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Shop will capture life-force of Mia-Lucy

PUBLISHED: 14:44 01 May 2008 | UPDATED: 10:59 03 July 2010

Liz Coates

A YOUNG woman's spirit of adventure is being reflected in a new high street venture to boost a trust that helps travellers in trouble and sick children.

A YOUNG woman's spirit of adventure is being reflected in a new high street venture to boost a trust that helps travellers in trouble and sick children.

Trustee and treasurer of the Mia-Lucy Rose Trust Belinda Plane has long been wanting to open a shop selling new items chosen to chime with 24-year-old Mia-Lucy's fun, fearless life-force.

A coffee shop and gallery selling works by local artists are also part of her drive to reinvent the charity shop.

Mia-Lucy's last few weeks were full of excitement while travelling through South-East Asia with companion Martin Ward. But she was caught and carried away by a strong current while crossing the Mekong River in Laos.

After her death, her family set up a trust fund to provide Gorleston's clifftop trim trail and help other families searching for missing children abroad. Recently, the International Rescue Corps, which sent a team to help search for Mia-Lucy when she went missing four years ago, was able to buy a boat to help future missions with some of the money raised locally.

This week, workmen were putting the finishing touches to Mia-Lucy's - as it will be called - at 175 High Street, Gorleston. An official opening may take place in a few weeks.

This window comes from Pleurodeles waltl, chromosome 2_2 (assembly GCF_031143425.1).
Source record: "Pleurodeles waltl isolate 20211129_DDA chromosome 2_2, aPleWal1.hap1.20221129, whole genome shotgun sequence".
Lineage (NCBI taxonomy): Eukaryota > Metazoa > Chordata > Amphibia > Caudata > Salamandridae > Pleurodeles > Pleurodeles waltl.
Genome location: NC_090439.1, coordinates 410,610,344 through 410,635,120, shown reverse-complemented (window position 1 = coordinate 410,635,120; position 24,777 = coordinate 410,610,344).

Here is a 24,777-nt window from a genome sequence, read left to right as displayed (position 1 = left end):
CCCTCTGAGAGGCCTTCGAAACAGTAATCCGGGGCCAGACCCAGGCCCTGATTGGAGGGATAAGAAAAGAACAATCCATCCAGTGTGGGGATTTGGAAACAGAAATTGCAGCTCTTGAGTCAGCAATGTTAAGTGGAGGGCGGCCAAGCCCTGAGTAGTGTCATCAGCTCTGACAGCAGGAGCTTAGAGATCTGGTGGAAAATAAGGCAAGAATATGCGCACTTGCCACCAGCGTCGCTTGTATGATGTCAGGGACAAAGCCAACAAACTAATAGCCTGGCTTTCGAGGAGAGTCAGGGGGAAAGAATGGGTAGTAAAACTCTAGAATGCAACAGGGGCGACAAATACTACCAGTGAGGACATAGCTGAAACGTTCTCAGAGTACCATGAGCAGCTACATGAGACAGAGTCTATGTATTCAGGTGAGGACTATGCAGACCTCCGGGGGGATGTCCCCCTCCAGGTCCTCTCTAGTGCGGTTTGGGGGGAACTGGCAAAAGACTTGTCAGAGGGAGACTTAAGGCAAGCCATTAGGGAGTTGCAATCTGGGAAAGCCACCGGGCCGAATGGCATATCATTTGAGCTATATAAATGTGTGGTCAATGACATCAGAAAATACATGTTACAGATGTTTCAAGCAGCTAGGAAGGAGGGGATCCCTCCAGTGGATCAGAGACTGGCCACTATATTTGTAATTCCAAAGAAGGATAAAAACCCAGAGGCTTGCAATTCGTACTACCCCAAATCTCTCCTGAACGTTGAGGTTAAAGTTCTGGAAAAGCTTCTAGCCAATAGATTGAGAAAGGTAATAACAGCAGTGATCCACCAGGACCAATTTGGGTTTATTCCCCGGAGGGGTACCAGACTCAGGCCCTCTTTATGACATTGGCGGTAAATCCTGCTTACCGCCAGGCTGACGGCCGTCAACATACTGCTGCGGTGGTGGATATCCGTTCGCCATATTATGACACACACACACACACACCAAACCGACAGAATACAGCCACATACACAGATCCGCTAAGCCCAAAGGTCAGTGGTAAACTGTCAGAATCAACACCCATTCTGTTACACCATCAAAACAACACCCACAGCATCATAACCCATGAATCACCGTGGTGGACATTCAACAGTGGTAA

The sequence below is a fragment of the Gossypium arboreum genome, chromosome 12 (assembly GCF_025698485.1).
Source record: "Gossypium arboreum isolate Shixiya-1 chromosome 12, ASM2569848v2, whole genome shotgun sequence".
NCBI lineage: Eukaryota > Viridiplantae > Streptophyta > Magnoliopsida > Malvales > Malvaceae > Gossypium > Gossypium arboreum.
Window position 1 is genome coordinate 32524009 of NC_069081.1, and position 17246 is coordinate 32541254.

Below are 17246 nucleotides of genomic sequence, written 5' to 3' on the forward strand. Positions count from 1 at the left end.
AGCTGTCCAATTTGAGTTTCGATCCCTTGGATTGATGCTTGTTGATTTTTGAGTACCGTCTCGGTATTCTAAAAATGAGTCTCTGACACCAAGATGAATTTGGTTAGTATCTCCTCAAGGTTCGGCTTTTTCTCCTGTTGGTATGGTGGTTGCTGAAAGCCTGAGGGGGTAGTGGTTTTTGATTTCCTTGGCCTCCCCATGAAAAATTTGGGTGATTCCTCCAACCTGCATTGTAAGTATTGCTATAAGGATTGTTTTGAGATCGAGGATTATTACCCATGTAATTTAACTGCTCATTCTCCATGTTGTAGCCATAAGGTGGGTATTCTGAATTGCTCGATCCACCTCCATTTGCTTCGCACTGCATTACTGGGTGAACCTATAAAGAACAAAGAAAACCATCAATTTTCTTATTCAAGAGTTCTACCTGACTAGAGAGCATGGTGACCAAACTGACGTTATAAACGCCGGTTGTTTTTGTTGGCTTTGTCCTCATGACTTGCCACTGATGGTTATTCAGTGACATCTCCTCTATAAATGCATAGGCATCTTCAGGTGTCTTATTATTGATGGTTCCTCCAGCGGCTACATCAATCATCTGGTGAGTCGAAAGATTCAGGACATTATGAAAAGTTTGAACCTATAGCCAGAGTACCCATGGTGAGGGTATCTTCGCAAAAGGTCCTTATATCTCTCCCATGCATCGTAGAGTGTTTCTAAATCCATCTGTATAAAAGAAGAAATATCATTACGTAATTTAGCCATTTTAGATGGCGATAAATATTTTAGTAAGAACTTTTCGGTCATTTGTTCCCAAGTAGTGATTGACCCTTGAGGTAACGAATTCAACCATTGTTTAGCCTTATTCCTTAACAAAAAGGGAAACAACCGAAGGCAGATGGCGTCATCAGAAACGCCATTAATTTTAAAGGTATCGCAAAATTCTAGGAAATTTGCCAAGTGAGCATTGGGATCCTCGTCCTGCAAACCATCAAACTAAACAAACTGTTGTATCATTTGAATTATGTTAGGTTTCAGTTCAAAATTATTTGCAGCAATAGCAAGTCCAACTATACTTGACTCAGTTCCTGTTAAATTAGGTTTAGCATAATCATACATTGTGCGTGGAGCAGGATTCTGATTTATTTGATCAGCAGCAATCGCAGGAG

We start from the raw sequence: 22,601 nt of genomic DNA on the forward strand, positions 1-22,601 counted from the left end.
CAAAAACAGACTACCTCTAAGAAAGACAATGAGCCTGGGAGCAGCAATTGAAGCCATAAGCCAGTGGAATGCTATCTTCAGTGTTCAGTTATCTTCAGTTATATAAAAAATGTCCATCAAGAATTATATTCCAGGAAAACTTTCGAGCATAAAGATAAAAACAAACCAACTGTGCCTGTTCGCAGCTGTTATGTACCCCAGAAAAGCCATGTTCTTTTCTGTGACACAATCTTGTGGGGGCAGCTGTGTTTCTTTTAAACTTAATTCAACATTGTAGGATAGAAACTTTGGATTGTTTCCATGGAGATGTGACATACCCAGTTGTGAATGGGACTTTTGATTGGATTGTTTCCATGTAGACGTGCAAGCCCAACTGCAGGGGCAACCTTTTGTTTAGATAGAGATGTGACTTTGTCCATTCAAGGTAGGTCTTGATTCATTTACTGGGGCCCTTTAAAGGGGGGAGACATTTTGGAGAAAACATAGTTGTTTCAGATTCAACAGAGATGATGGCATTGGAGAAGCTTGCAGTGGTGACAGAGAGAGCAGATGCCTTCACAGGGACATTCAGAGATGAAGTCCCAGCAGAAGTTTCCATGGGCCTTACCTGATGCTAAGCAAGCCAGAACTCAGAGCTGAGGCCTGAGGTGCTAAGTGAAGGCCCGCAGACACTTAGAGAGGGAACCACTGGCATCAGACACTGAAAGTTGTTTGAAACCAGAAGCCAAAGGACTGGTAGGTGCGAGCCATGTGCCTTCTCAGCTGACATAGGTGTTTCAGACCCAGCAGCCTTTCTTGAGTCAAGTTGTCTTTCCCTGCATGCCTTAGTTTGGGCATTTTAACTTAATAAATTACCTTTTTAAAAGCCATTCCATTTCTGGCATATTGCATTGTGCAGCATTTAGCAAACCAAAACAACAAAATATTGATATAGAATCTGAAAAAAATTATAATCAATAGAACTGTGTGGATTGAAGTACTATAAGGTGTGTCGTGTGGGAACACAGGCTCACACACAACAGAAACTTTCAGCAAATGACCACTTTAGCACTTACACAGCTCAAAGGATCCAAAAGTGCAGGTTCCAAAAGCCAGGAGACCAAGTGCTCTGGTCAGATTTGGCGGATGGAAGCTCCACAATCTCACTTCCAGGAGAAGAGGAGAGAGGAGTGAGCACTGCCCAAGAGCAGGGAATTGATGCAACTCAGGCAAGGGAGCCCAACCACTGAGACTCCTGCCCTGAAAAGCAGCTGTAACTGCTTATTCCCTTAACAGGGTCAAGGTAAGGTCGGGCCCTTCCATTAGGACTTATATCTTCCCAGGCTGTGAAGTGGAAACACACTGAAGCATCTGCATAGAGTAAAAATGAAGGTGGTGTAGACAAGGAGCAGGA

Mia-Lucy's mother Pauline, of Buxton Avenue, said she felt sure her daughter would have liked all the gifts, candles, jewellery and cards on sale in the shop, including breast cancer and dreams and wishes ranges which fitted in well with the trust's ethos.

Mrs Plane said the bottom had fallen out of traditional charity shops since whole outfits could now be bought at supermarkets for as little as £5. Her wish was always to do something different.

She added: “I have had the idea up my sleeve for three years, but it was a matter of finding the right premises with the right feel.

“It is quite a big step for the charity. We want to push the trim trail and help disabled children generally.

“Ideally we wanted it in Gorleston, but it will be hard for the family facing it every day and seeing her name up there.”

She said setting up the shop had been further inspired by Mia-Lucy's grandmother Mabel, who died recently but had been a great supporter of the trust's work.

Artists interested in displaying their works or donating a painting to the trust can call 01493 662250.


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